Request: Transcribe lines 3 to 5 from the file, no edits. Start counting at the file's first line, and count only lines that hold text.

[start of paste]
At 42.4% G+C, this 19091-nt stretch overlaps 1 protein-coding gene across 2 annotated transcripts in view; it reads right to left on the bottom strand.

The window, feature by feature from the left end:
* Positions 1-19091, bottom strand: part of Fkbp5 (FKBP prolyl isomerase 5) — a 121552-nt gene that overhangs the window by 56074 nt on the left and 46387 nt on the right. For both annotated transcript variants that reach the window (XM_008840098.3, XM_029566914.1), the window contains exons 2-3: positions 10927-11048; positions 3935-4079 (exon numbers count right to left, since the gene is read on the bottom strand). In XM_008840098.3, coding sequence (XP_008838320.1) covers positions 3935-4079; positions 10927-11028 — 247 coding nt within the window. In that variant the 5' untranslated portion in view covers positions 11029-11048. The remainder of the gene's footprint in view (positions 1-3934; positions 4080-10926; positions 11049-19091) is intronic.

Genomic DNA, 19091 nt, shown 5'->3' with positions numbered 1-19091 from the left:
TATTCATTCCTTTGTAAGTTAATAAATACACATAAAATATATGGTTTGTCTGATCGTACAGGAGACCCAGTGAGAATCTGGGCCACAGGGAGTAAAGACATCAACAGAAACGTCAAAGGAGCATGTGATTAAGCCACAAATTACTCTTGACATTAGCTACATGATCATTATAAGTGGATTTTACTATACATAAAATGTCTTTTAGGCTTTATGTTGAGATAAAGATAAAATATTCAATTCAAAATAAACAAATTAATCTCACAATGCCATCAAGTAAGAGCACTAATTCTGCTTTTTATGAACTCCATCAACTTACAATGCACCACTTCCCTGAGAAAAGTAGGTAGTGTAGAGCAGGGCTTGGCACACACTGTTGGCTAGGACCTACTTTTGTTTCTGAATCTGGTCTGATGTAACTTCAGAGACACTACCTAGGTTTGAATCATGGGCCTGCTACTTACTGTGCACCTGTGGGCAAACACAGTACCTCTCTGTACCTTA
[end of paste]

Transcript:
* Positions 1-19091, bottom strand: part of Fkbp5 (FKBP prolyl isomerase 5) — a 121552-nt gene that overhangs the window by 56074 nt on the left and 46387 nt on the right. For both annotated transcript variants that reach the window (XM_008840098.3, XM_029566914.1), the window contains exons 2-3: positions 10927-11048; positions 3935-4079 (exon numbers count right to left, since the gene is read on the bottom strand). In XM_008840098.3, coding sequence (XP_008838320.1) covers positions 3935-4079; positions 10927-11028 — 247 coding nt within the window. In that variant the 5' untranslated portion in view covers positions 11029-11048. The remainder of the gene's footprint in view (positions 1-3934; positions 4080-10926; positions 11049-19091) is intronic.

Genomic DNA, 19091 nt, shown 5'->3' with positions numbered 1-19091 from the left:
TATTCATTCCTTTGTAAGTTAATAAATACACATAAAATATATGGTTTGTCTGATCGTACAGGAGACCCAGTGAGAATCTGGGCCACAGGGAGTAAAGACATCAACAGAAACGTCAAAGGAGCATGTGATTAAGCCACAAATTACTCTTGACATTAGCTACATGATCATTATAAGTGGATTTTACTATACATAAAATGTCTTTTAGGCTTTATGTTGAGATAAAGATAAAATATTCAATTCAAAATAAACAAATTAATCTCACAATGCCATCAAGTAAGAGCACTAATTCTGCTTTTTATGAACTCCATCAACTTACAATGCACCACTTCCCTGAGAAAAGTAGGTAGTGTAGAGCAGGGCTTGGCACACACTGTTGGCTAGGACCTACTTTTGTTTCTGAATCTGGTCTGATGTAACTTCAGAGACACTACCTAGGTTTGAATCATGGGCCTGCTACTTACTGTGCACCTGTGGGCAAACACAGTACCTCTCTGTACCTTA